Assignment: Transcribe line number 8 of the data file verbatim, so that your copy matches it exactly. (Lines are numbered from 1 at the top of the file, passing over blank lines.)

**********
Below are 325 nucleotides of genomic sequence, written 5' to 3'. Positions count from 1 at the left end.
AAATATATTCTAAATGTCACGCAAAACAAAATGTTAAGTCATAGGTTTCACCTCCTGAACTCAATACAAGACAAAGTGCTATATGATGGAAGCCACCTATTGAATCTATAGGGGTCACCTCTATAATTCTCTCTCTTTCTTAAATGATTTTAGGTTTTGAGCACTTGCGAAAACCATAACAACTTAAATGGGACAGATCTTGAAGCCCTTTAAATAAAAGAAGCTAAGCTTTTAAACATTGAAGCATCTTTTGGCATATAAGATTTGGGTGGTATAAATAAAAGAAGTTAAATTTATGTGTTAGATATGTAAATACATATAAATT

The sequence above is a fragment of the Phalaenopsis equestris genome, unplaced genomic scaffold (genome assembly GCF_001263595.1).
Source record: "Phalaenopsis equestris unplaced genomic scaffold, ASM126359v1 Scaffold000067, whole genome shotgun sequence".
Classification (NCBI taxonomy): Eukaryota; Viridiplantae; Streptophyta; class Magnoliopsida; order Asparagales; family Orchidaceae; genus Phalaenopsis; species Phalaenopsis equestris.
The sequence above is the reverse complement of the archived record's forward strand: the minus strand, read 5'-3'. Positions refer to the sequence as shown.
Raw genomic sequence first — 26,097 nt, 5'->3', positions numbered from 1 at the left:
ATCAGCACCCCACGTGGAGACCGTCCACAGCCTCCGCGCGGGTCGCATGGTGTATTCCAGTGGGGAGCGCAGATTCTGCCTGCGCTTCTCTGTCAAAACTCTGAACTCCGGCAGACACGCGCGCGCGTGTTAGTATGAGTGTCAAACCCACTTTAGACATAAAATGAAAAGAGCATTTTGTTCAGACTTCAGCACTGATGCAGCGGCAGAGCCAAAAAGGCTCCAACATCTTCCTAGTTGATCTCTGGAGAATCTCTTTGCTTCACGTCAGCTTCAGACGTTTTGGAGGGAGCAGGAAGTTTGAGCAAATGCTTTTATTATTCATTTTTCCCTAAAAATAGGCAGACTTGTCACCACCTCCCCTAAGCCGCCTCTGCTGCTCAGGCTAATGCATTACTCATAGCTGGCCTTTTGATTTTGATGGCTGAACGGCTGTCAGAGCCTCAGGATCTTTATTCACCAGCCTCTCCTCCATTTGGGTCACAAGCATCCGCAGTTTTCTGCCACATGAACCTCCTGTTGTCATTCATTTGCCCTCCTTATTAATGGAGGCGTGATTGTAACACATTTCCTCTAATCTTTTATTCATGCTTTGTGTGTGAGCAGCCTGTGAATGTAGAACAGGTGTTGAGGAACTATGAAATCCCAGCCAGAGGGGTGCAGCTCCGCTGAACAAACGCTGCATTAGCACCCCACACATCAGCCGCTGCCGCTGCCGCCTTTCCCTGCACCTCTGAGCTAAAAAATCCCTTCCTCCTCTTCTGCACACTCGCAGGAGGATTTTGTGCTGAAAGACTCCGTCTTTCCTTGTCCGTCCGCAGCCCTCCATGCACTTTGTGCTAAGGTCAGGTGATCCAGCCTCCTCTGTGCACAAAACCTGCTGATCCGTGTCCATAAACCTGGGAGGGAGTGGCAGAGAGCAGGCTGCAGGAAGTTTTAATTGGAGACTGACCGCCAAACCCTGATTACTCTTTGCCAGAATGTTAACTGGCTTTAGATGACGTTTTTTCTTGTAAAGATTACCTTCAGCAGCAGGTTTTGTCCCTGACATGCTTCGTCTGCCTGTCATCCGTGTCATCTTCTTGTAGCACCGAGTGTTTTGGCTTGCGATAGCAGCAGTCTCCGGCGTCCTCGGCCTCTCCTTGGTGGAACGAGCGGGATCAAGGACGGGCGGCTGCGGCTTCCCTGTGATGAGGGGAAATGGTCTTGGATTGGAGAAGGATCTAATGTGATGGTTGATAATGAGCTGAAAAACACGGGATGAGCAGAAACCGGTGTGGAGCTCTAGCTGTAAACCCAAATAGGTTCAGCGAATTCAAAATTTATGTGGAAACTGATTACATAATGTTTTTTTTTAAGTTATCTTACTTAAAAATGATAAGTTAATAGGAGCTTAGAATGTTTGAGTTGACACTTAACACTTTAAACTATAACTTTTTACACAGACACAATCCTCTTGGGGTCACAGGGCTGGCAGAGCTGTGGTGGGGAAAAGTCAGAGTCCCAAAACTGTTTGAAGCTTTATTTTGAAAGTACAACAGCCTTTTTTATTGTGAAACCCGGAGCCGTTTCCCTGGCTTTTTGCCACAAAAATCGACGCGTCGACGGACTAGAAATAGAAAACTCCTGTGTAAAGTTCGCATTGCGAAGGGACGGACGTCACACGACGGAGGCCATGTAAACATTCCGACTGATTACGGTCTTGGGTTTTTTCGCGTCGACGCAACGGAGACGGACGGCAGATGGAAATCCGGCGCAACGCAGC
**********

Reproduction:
ATCAGCACCCCACGTGGAGACCGTCCACAGCCTCCGCGCGGGTCGCATGGTGTATTCCAGTGGGGAGCGCAGATTCTGCCTGCGCTTCTCTGTCAAAACTCTGAACTCCGGCAGACACGCGCGCGCGTGTTAGTATGAGTGTCAAACCCACTTTAGACATAAAATGAAAAGAGCATTTTGTTCAGACTTCAGCACTGATGCAGCGGCAGAGCCAAAAAGGCTCCAACATCTTCCTAGTTGATCTCTGGAGAATCTCTTTGCTTCACGTCAGCTTCAGACGTTTTGGAGGGAGCAGGAAGTTTGAGCAAATGCTTTTATTATTCATTTTTCCCTAAAAATAGGCAGACTTGTCACCACCTCCCCTAAGCCGCCTCTGCTGCTCAGGCTAATGCATTACTCATAGCTGGCCTTTTGATTTTGATGGCTGAACGGCTGTCAGAGCCTCAGGATCTTTATTCACCAGCCTCTCCTCCATTTGGGTCACAAGCATCCGCAGTTTTCTGCCACATGAACCTCCTGTTGTCATTCATTTGCCCTCCTTATTAATGGAGGCGTGATTGTAACACATTTCCTCTAATCTTTTATTCATGCTTTGTGTGTGAGCAGCCTGTGAATGTAGAACAGGTGTTGAGGAACTATGAAATCCCAGCCAGAGGGGTGCAGCTCCGCTGAACAAACGCTGCATTAGCACCCCACACATCAGCCGCTGCCGCTGCCGCCTTTCCCTGCACCTCTGAGCTAAAAAATCCCTTCCTCCTCTTCTGCACACTCGCAGGAGGATTTTGTGCTGAAAGACTCCGTCTTTCCTTGTCCGTCCGCAGCCCTCCATGCACTTTGTGCTAAGGTCAGGTGATCCAGCCTCCTCTGTGCACAAAACCTGCTGATCCGTGTCCATAAACCTGGGAGGGAGTGGCAGAGAGCAGGCTGCAGGAAGTTTTAATTGGAGACTGACCGCCAAACCCTGATTACTCTTTGCCAGAATGTTAACTGGCTTTAGATGACGTTTTTTCTTGTAAAGATTACCTTCAGCAGCAGGTTTTGTCCCTGACATGCTTCGTCTGCCTGTCATCCGTGTCATCTTCTTGTAGCACCGAGTGTTTTGGCTTGCGATAGCAGCAGTCTCCGGCGTCCTCGGCCTCTCCTTGGTGGAACGAGCGGGATCAAGGACGGGCGGCTGCGGCTTCCCTGTGATGAGGGGAAATGGTCTTGGATTGGAGAAGGATCTAATGTGATGGTTGATAATGAGCTGAAAAACACGGGATGAGCAGAAACCGGTGTGGAGCTCTAGCTGTAAACCCAAATAGGTTCAGCGAATTCAAAATTTATGTGGAAACTGATTACATAATGTTTTTTTTTAAGTTATCTTACTTAAAAATGATAAGTTAATAGGAGCTTAGAATGTTTGAGTTGACACTTAACACTTTAAACTATAACTTTTTACACAGACACAATCCTCTTGGGGTCACAGGGCTGGCAGAGCTGTGGTGGGGAAAAGTCAGAGTCCCAAAACTGTTTGAAGCTTTATTTTGAAAGTACAACAGCCTTTTTTATTGTGAAACCCGGAGCCGTTTCCCTGGCTTTTTGCCACAAAAATCGACGCGTCGACGGACTAGAAATAGAAAACTCCTGTGTAAAGTTCGCATTGCGAAGGGACGGACGTCACACGACGGAGGCCATGTAAACATTCCGACTGATTACGGTCTTGGGTTTTTTCGCGTCGACGCAACGGAGACGGACGGCAGATGGAAATCCGGCGCAACGCAGC